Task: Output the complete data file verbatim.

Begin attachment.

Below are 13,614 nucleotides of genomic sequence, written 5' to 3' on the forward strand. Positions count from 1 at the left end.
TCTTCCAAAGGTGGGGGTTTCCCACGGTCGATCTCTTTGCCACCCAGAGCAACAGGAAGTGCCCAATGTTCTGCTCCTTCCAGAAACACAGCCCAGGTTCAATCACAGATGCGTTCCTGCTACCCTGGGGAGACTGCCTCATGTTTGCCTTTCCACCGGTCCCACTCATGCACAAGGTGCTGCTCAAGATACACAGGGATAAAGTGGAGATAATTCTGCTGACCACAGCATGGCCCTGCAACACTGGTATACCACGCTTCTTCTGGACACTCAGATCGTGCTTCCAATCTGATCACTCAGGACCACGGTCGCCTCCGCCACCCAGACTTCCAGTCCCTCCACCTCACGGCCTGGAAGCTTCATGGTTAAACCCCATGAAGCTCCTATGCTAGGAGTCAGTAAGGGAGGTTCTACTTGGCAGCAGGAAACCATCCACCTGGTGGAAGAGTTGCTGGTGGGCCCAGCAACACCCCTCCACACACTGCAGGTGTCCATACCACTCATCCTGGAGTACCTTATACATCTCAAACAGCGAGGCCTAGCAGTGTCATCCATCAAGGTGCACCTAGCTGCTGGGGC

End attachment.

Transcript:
Below are 13,614 nucleotides of genomic sequence, written 5' to 3' on the forward strand. Positions count from 1 at the left end.
TCTTCCAAAGGTGGGGGTTTCCCACGGTCGATCTCTTTGCCACCCAGAGCAACAGGAAGTGCCCAATGTTCTGCTCCTTCCAGAAACACAGCCCAGGTTCAATCACAGATGCGTTCCTGCTACCCTGGGGAGACTGCCTCATGTTTGCCTTTCCACCGGTCCCACTCATGCACAAGGTGCTGCTCAAGATACACAGGGATAAAGTGGAGATAATTCTGCTGACCACAGCATGGCCCTGCAACACTGGTATACCACGCTTCTTCTGGACACTCAGATCGTGCTTCCAATCTGATCACTCAGGACCACGGTCGCCTCCGCCACCCAGACTTCCAGTCCCTCCACCTCACGGCCTGGAAGCTTCATGGTTAAACCCCATGAAGCTCCTATGCTAGGAGTCAGTAAGGGAGGTTCTACTTGGCAGCAGGAAACCATCCACCTGGTGGAAGAGTTGCTGGTGGGCCCAGCAACACCCCTCCACACACTGCAGGTGTCCATACCACTCATCCTGGAGTACCTTATACATCTCAAACAGCGAGGCCTAGCAGTGTCATCCATCAAGGTGCACCTAGCTGCTGGGGC